The purpose of this project is to analyze the place of South Africa in International Trade. In order to do so we analyzed the background of the country, developed PESTLE analysis, looked at the balance of payments as well as trade balance, examined exchange trade policy and growth rate of the economy. In conclusion we provided the possible forecast for country’s development.

Country background and Importance of South Africa

The Portuguese explorer, Bartolomeu Dias, first found South Africa in 1487. He renamed the most southern point of Africa “the cape of storm”, but the king realized that this cape is of much more value than just a storm, since it would lead to the treasures of India. The Portuguese King, John the second, therefore renamed it to “the cape of good hope”. Since that point on it was the trading route stop between Europe and Asia. Even today South Africa has a similar role in the world. It is seen as the leader in Africa due to its economic success and stability in combination with sophisticated infrastructure, making South Africa the bridge between the industrialized and developing world.

Further ahead in the history of South Africa, the British took over Cape and made it their colony in 1806. This was mainly due to that, the Dutch went bankrupt and that the British wanted to prevent the French from gaining too much power, who already invaded the Dutch and started with that claimed control over India and Australia. The cape of Hope, today known as Cape Town, was the major attraction for foreigners at that point due to the necessary stop for water and food when traveling from Europe to Asia. In 19th century on the other hand The Agor-Boer war broke out, where the Boers (Dutch, Flemish, German and French settlers) fought against the British for the control of a new valuable aspect of South Africa being, minerals such as diamond and later gold were discovered. It is these minerals that make up a great part of South Africa’ economic wealth today, serving as reserves and exports.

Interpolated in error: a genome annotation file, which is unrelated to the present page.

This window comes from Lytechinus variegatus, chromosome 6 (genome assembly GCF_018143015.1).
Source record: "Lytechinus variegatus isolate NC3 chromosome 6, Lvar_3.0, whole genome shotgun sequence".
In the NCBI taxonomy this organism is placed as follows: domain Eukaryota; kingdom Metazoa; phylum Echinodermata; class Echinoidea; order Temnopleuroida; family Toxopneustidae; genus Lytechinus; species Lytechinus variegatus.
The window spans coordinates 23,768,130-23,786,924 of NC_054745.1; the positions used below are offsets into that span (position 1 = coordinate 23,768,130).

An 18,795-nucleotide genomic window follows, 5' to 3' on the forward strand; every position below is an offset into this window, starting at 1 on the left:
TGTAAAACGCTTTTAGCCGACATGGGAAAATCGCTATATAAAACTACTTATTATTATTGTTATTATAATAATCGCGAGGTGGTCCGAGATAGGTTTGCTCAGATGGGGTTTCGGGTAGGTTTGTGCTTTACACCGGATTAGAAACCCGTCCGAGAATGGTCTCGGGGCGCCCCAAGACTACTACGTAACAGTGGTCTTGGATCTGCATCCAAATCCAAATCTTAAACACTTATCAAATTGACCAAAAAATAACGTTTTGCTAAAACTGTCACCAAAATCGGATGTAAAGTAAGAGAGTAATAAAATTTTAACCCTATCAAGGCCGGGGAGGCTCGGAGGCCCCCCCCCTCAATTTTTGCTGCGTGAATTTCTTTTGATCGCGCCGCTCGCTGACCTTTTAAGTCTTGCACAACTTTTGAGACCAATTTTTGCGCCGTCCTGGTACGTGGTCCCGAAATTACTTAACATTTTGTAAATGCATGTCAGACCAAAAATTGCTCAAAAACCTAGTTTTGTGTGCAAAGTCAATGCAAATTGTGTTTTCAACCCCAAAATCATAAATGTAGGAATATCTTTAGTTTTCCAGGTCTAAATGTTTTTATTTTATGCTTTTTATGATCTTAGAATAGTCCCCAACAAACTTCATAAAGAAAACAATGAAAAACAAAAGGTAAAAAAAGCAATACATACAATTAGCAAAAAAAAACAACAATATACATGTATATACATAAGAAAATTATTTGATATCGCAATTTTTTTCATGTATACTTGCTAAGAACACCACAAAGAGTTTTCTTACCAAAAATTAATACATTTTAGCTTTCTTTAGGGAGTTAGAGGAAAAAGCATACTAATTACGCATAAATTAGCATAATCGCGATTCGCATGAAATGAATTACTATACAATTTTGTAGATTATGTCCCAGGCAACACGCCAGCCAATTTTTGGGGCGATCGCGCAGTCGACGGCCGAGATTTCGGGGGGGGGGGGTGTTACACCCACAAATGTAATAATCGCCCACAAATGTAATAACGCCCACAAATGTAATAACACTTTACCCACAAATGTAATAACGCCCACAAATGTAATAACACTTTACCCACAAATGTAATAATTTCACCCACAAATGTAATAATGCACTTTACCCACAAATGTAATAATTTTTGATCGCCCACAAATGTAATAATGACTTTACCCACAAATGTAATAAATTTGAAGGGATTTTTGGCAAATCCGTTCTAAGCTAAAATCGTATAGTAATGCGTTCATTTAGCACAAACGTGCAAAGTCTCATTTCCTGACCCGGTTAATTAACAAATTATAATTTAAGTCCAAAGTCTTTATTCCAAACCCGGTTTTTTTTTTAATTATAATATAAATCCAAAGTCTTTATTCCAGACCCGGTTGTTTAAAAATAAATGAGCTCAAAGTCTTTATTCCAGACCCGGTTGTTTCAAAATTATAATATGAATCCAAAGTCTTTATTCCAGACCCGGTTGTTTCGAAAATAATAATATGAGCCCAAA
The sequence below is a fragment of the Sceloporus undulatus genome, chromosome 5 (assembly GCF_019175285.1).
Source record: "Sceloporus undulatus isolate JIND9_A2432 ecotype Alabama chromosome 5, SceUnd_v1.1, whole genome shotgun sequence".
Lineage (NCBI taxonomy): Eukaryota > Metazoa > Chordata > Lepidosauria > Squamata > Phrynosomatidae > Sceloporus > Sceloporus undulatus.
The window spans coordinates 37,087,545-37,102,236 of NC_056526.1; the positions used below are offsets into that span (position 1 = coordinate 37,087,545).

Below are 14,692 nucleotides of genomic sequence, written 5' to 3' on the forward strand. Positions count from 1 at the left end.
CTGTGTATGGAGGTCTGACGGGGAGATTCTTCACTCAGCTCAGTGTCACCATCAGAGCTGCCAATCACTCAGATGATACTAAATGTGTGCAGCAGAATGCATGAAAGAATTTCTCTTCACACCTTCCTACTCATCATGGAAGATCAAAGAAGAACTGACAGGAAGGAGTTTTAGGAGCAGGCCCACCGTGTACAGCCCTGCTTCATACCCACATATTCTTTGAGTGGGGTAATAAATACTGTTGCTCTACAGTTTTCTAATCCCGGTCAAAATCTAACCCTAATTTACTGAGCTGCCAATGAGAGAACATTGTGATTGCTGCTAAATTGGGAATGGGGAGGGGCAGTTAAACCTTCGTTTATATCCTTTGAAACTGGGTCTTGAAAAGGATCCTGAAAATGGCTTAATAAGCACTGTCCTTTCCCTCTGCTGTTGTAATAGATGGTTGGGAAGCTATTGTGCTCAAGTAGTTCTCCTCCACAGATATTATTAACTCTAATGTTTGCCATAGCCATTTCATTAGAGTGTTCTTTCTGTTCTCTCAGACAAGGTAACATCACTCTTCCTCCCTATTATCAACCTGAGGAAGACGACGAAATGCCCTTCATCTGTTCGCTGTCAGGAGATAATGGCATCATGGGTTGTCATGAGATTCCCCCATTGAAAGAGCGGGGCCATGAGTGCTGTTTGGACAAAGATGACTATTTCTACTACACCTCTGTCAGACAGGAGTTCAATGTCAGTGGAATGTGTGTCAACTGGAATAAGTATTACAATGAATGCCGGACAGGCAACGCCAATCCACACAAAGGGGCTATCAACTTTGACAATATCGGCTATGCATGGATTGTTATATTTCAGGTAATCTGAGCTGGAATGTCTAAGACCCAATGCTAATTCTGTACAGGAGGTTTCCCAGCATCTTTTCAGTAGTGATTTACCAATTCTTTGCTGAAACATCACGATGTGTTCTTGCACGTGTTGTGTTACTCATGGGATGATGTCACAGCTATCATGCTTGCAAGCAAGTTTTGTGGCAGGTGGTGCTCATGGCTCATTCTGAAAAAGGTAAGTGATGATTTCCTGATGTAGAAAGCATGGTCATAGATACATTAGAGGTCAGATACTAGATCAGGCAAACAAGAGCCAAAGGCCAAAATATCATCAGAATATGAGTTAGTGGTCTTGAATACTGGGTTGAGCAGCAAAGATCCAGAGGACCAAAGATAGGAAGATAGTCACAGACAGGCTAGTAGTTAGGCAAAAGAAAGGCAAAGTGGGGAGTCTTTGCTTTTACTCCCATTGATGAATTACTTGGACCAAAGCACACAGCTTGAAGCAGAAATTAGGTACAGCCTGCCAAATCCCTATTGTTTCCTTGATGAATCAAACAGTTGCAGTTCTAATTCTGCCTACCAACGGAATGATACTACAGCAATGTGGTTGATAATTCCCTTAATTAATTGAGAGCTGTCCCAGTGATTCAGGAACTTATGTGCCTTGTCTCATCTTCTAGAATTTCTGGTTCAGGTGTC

Due to the fact that the European settlers started to settle more north and east within the country in 1820’s, disputes in terms of land ownership arose between the Xhosa, Zulu and Afrikaner. It resulted in the British pushing their forces north and overwhelming the natives. These were the first steps towards what we know today as apartheid. Although the Slave Trade Act in 1807 and the Slavery Abolition Act in 1833 helped to form more equality, racial discrimination and other inequalities still existed, which led to the National Party being elected in 1948, since the white was the once deciding upon this matter, leaving the rest of the population with no other choice then to adapt. It was not until 1990 where the movement towards racial equality was formed by the National’s, after years of government supported assassination and corruption. The economic side of the matter will be later described in the balance of payments, with foreign countries refusing to trade with South Africa. In 1994, the ANC (African National Congress) was through a first national election voted with Nelson Mandela as the countries leader (n.a., 2010).